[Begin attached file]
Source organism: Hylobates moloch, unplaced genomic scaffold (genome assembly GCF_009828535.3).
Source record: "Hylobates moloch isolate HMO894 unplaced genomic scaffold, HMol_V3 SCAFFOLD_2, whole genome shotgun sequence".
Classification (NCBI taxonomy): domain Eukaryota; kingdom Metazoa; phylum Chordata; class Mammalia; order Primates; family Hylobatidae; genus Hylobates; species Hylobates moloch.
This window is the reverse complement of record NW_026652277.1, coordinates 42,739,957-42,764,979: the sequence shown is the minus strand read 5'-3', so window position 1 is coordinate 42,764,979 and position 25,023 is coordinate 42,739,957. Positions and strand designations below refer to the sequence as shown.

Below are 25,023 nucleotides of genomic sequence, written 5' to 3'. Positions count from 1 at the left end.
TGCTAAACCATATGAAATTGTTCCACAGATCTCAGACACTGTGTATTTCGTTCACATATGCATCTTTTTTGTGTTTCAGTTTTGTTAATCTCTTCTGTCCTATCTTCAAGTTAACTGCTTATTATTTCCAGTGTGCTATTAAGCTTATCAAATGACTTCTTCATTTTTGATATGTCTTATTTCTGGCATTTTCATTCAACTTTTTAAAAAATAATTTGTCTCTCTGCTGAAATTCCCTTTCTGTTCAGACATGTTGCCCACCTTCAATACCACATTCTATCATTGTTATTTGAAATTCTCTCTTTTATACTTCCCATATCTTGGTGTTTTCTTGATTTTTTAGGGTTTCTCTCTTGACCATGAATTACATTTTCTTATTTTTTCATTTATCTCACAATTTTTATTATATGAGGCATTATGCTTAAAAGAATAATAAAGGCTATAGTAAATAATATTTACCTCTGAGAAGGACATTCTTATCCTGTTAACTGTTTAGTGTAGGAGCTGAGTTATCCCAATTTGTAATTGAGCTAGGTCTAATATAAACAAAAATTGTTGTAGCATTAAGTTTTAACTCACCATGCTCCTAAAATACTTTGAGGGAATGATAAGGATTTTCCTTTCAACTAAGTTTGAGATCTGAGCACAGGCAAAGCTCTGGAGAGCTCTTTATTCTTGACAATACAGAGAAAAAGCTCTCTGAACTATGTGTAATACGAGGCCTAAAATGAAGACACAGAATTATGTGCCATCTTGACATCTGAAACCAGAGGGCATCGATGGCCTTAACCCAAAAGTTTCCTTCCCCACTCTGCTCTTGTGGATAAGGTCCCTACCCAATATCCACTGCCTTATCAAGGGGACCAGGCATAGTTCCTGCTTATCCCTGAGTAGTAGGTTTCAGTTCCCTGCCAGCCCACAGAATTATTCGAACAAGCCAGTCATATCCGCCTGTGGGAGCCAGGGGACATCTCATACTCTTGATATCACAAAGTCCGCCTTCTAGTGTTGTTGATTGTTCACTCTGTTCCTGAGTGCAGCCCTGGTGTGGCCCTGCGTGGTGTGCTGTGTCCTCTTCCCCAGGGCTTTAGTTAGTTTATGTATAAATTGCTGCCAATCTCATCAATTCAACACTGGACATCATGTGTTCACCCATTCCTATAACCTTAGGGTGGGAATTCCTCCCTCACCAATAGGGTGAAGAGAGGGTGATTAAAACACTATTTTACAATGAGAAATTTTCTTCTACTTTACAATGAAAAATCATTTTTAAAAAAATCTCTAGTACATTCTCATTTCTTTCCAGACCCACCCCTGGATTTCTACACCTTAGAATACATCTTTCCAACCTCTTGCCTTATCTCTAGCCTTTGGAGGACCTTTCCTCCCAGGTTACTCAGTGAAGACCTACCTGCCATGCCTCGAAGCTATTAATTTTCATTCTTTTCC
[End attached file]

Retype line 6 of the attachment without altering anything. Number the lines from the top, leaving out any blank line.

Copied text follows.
TGCTAAACCATATGAAATTGTTCCACAGATCTCAGACACTGTGTATTTCGTTCACATATGCATCTTTTTTGTGTTTCAGTTTTGTTAATCTCTTCTGTCCTATCTTCAAGTTAACTGCTTATTATTTCCAGTGTGCTATTAAGCTTATCAAATGACTTCTTCATTTTTGATATGTCTTATTTCTGGCATTTTCATTCAACTTTTTAAAAAATAATTTGTCTCTCTGCTGAAATTCCCTTTCTGTTCAGACATGTTGCCCACCTTCAATACCACATTCTATCATTGTTATTTGAAATTCTCTCTTTTATACTTCCCATATCTTGGTGTTTTCTTGATTTTTTAGGGTTTCTCTCTTGACCATGAATTACATTTTCTTATTTTTTCATTTATCTCACAATTTTTATTATATGAGGCATTATGCTTAAAAGAATAATAAAGGCTATAGTAAATAATATTTACCTCTGAGAAGGACATTCTTATCCTGTTAACTGTTTAGTGTAGGAGCTGAGTTATCCCAATTTGTAATTGAGCTAGGTCTAATATAAACAAAAATTGTTGTAGCATTAAGTTTTAACTCACCATGCTCCTAAAATACTTTGAGGGAATGATAAGGATTTTCCTTTCAACTAAGTTTGAGATCTGAGCACAGGCAAAGCTCTGGAGAGCTCTTTATTCTTGACAATACAGAGAAAAAGCTCTCTGAACTATGTGTAATACGAGGCCTAAAATGAAGACACAGAATTATGTGCCATCTTGACATCTGAAACCAGAGGGCATCGATGGCCTTAACCCAAAAGTTTCCTTCCCCACTCTGCTCTTGTGGATAAGGTCCCTACCCAATATCCACTGCCTTATCAAGGGGACCAGGCATAGTTCCTGCTTATCCCTGAGTAGTAGGTTTCAGTTCCCTGCCAGCCCACAGAATTATTCGAACAAGCCAGTCATATCCGCCTGTGGGAGCCAGGGGACATCTCATACTCTTGATATCACAAAGTCCGCCTTCTAGTGTTGTTGATTGTTCACTCTGTTCCTGAGTGCAGCCCTGGTGTGGCCCTGCGTGGTGTGCTGTGTCCTCTTCCCCAGGGCTTTAGTTAGTTTATGTATAAATTGCTGCCAATCTCATCAATTCAACACTGGACATCATGTGTTCACCCATTCCTATAACCTTAGGGTGGGAATTCCTCCCTCACCAATAGGGTGAAGAGAGGGTGATTAAAACACTATTTTACAATGAGAAATTTTCTTCTACTTTACAATGAAAAATCATTTTTAAAAAAATCTCTAGTACATTCTCATTTCTTTCCAGACCCACCCCTGGATTTCTACACCTTAGAATACATCTTTCCAACCTCTTGCCTTATCTCTAGCCTTTGGAGGACCTTTCCTCCCAGGTTACTCAGTGAAGACCTACCTGCCATGCCTCGAAGCTATTAATTTTCATTCTTTTCC